The UK Defence Secretary, The Rt Hon Michael Fallon, MP, set out the case for the retention of the UK's independent nuclear deterrent at Policy Exchange today.
The following is excerpted from the full transcript of his speech (see link at bottom).
The Rt Hon Michael Fallon, MP
Thank you John.
It’s always a pleasure to speak at Policy Exchange. Policy Exchange has led the public policy debate over the past 14 years on issues as far apart as housing and the impact of lawfare on our Armed Forces.
So I’m delighted to launch the new National Security Unit here today.
I’m pleased to see Policy Exchange going global. I know - under John Bew’s direction - you’ll bring your trademark clarity to the broader issues of national security.
At the moment all our thoughts today must of course be with our friends in Brussels.
The Strategic Defence and Security Review identified terrorism as one of the greatest challenges we face and it set out plans to tackle it.
Today, however, I want to focus on another important national security issue: the case for our independent nuclear deterrent.
DEFENCE AND DETERRENCE
Defence is the first duty of any Government.
As our SDSR said…and I quote…: “Defence and protection start with deterrence, which has long been, and remains, at the heart of the UK’s national security policy”.
Deterrence means convincing any potential aggressor that the benefits of an attack are far outweighed by its consequences.
Deterrence draws upon the full spectrum of our capabilities… diplomacy, economic policy, law enforcement, offensive cyber, covert means…and, of course, our Armed Forces.
Which is why the most fundamental role of the Armed Forces is not to fight wars, but – through their very existence – to deter, and thus to prevent war.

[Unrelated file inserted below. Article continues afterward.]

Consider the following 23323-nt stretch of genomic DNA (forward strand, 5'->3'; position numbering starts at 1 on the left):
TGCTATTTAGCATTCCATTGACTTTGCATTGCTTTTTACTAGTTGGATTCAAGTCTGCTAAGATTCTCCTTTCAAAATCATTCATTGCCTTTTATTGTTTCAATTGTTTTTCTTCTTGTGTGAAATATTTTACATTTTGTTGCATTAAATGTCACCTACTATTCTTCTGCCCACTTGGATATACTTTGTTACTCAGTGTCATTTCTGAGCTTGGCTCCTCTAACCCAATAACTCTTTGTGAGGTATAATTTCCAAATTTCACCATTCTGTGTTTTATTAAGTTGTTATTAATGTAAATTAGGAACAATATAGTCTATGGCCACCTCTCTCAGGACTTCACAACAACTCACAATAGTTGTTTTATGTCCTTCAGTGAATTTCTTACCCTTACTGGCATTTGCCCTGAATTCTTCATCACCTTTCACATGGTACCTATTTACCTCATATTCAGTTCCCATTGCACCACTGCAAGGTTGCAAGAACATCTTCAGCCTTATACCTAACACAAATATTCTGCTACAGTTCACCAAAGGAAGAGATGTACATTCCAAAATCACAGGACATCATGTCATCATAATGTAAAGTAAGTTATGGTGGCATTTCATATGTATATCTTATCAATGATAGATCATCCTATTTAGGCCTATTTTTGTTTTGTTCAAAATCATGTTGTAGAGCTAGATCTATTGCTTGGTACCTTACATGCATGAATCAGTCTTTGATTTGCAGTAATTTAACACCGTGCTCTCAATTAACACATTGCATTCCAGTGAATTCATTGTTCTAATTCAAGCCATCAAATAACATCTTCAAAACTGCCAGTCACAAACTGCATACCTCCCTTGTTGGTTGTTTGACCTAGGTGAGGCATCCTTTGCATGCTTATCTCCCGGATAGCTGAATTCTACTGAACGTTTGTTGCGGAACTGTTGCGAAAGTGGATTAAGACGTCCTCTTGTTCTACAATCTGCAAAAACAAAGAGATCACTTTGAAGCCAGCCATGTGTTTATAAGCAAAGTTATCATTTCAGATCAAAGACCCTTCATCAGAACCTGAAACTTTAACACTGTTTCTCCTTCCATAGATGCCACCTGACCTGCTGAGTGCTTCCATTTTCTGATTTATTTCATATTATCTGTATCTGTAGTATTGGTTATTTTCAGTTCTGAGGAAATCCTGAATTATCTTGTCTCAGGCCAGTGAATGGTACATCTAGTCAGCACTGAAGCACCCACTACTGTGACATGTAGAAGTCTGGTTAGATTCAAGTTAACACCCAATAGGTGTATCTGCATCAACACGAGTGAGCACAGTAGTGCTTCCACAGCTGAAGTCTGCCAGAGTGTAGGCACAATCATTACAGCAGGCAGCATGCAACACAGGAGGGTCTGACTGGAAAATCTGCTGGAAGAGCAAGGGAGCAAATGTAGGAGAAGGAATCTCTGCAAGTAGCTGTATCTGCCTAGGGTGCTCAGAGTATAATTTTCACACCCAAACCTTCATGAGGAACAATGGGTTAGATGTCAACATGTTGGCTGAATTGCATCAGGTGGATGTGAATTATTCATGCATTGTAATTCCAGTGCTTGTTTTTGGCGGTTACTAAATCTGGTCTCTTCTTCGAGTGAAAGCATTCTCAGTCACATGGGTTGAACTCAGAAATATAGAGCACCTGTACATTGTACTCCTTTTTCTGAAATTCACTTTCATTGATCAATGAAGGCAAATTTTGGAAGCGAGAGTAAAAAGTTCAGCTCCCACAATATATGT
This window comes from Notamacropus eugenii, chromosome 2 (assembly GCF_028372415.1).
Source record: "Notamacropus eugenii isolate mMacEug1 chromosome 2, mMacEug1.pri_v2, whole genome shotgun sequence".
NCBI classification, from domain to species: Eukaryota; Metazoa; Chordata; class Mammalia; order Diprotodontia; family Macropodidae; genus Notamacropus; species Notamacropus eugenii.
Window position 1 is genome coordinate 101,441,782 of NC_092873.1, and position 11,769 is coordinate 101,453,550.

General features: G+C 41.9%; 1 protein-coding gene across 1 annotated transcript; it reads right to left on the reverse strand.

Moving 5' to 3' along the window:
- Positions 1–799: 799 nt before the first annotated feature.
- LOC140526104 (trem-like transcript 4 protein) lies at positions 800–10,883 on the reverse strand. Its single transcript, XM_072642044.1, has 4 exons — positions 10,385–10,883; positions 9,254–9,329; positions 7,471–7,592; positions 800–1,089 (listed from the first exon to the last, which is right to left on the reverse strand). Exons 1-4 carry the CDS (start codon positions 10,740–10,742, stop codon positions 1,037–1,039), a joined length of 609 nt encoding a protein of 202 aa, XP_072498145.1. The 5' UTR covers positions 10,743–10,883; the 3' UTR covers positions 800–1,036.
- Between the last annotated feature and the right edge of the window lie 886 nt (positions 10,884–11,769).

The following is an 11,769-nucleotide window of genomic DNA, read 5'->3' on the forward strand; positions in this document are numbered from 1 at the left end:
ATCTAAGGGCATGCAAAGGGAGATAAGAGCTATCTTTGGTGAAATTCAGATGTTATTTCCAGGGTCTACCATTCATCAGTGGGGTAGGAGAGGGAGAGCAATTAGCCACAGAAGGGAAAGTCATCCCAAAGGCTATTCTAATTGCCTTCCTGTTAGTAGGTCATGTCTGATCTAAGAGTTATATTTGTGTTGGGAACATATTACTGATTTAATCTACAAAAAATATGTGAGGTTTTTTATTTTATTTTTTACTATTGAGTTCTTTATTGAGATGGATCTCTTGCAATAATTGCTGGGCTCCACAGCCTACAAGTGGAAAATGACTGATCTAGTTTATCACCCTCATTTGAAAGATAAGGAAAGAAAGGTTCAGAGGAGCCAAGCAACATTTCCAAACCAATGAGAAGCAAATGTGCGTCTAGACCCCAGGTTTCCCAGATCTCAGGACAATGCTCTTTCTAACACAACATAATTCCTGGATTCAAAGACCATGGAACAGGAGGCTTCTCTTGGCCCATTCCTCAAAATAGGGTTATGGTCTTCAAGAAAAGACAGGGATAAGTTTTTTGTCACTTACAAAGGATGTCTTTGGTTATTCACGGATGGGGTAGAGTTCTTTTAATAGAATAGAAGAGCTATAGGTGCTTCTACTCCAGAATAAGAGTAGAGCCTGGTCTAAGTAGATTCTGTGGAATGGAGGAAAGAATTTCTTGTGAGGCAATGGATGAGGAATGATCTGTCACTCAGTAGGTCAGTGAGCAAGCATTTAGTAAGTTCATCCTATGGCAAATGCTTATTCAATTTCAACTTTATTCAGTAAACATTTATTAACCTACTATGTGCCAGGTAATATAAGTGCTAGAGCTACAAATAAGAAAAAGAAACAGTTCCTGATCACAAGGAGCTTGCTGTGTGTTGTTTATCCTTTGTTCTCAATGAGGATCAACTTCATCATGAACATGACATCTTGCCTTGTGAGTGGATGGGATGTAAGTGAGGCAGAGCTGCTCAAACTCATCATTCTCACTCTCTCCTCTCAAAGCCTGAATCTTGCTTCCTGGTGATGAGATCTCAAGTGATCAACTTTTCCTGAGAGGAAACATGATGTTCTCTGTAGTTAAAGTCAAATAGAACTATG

For no part of our Armed Forces is that more true than our nuclear capability. If nuclear weapons are fired, they have failed. But they are used every day: to deter.
This Government was elected on a manifesto that included a commitment to build four new ballistic missile submarines … replacing the Vanguard submarines that come out of service from the early 2030s.
And we’ve committed to a debate and vote this year so that Parliament can endorse that decision. So now is the right time to set out why we should retain our nuclear deterrent.
There are three reasons.
Because we are realistic about the world we live in.
Because we take our responsibilities to the British people and to our Allies seriously.
And because that means that nuclear weapons are relevant now and are going to be relevant for the foreseeable future.
Let me take each in turn.
First, it’s about realism. Some characterise this debate as one of extremes. Between those who want to disarm and those who never will disarm.
Let me reject that artificiality. We all agree on the destructive power of nuclear weapons, and that we must do everything to ensure they will never be used.
We also have a shared ambition to see a world where nuclear weapons states feel able to relinquish them.
Where we really differ is how best to achieve this.
On the one hand are those idealists who believe that unilateral disarmament will make us safer…
…on the other are those of us who recognise that the real world threats to the United Kingdom are growing not diminishing.
So we must be realistic about the world in which we live.
The Labour Government’s 2006 White Paper on the future of the deterrent identified risks to the UK from major nuclear armed states from emerging nuclear states, and state sponsored terrorism.